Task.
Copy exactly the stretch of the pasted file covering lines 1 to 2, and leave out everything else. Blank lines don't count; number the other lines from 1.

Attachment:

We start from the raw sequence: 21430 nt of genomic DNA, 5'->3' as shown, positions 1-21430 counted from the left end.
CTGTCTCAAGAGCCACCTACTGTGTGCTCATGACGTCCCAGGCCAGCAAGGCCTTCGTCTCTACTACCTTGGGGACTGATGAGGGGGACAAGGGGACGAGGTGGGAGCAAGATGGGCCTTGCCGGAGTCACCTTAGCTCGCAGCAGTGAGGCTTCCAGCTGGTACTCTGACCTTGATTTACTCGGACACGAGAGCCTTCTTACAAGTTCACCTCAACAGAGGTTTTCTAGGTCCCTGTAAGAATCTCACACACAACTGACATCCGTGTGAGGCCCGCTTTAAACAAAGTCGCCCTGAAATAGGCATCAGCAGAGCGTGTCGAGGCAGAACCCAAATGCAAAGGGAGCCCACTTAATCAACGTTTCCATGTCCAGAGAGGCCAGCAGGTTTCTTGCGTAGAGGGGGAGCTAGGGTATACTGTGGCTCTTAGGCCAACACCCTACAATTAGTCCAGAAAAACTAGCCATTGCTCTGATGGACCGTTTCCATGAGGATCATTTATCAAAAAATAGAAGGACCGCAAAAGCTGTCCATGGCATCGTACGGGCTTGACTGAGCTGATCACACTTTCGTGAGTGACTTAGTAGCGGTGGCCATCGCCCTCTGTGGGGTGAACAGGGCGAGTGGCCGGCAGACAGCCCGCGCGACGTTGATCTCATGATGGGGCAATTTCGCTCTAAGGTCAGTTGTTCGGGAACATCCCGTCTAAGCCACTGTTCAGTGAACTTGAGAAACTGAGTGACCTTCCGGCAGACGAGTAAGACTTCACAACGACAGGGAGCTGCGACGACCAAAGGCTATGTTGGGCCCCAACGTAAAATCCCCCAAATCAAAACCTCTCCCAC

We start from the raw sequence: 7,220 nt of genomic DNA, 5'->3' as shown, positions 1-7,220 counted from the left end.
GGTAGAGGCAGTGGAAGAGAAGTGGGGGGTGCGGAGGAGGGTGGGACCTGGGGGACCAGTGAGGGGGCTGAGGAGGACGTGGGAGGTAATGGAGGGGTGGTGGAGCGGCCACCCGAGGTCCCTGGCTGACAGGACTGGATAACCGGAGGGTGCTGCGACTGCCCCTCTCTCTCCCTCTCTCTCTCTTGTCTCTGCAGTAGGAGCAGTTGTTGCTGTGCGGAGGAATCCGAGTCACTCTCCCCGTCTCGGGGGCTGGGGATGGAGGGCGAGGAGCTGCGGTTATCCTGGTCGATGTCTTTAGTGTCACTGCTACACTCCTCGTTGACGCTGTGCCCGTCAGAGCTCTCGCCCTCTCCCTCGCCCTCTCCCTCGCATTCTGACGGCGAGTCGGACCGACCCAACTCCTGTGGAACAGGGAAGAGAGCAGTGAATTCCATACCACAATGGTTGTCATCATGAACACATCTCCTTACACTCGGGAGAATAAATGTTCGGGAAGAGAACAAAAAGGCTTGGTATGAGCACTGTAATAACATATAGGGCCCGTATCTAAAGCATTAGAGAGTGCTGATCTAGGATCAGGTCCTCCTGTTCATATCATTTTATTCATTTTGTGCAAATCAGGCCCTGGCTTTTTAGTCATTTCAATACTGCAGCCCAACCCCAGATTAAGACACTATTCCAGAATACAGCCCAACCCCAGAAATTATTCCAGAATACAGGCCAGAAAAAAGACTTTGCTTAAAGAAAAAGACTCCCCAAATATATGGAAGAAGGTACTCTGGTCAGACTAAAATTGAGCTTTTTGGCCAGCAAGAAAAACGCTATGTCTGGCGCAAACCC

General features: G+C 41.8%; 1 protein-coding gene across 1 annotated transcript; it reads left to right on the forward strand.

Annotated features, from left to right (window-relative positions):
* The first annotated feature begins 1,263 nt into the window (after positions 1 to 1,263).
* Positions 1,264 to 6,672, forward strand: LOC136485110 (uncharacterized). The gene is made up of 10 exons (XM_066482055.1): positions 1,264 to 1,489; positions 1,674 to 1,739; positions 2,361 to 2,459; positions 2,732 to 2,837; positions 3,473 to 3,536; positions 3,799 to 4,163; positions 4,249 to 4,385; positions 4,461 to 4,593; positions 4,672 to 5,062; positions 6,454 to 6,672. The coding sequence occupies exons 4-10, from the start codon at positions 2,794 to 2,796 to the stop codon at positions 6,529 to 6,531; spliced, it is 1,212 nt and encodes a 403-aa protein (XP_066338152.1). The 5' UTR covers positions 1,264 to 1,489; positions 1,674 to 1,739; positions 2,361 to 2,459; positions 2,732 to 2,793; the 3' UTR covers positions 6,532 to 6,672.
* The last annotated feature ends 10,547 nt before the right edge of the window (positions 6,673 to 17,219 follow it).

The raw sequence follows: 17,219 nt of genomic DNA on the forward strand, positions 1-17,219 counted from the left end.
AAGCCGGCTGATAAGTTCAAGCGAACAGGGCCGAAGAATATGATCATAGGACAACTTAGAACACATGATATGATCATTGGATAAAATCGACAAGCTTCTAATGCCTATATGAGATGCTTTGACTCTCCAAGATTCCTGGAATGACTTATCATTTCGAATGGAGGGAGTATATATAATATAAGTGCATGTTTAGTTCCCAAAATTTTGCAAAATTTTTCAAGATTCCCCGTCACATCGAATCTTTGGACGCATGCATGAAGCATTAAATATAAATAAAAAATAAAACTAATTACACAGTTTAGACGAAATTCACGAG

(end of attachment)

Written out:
We start from the raw sequence: 21430 nt of genomic DNA, 5'->3' as shown, positions 1-21430 counted from the left end.
CTGTCTCAAGAGCCACCTACTGTGTGCTCATGACGTCCCAGGCCAGCAAGGCCTTCGTCTCTACTACCTTGGGGACTGATGAGGGGGACAAGGGGACGAGGTGGGAGCAAGATGGGCCTTGCCGGAGTCACCTTAGCTCGCAGCAGTGAGGCTTCCAGCTGGTACTCTGACCTTGATTTACTCGGACACGAGAGCCTTCTTACAAGTTCACCTCAACAGAGGTTTTCTAGGTCCCTGTAAGAATCTCACACACAACTGACATCCGTGTGAGGCCCGCTTTAAACAAAGTCGCCCTGAAATAGGCATCAGCAGAGCGTGTCGAGGCAGAACCCAAATGCAAAGGGAGCCCACTTAATCAACGTTTCCATGTCCAGAGAGGCCAGCAGGTTTCTTGCGTAGAGGGGGAGCTAGGGTATACTGTGGCTCTTAGGCCAACACCCTACAATTAGTCCAGAAAAACTAGCCATTGCTCTGATGGACCGTTTCCATGAGGATCATTTATCAAAAAATAGAAGGACCGCAAAAGCTGTCCATGGCATCGTACGGGCTTGACTGAGCTGATCACACTTTCGTGAGTGACTTAGTAGCGGTGGCCATCGCCCTCTGTGGGGTGAACAGGGCGAGTGGCCGGCAGACAGCCCGCGCGACGTTGATCTCATGATGGGGCAATTTCGCTCTAAGGTCAGTTGTTCGGGAACATCCCGTCTAAGCCACTGTTCAGTGAACTTGAGAAACTGAGTGACCTTCCGGCAGACGAGTAAGACTTCACAACGACAGGGAGCTGCGACGACCAAAGGCTATGTTGGGCCCCAACGTAAAATCCCCCAAATCAAAACCTCTCCCAC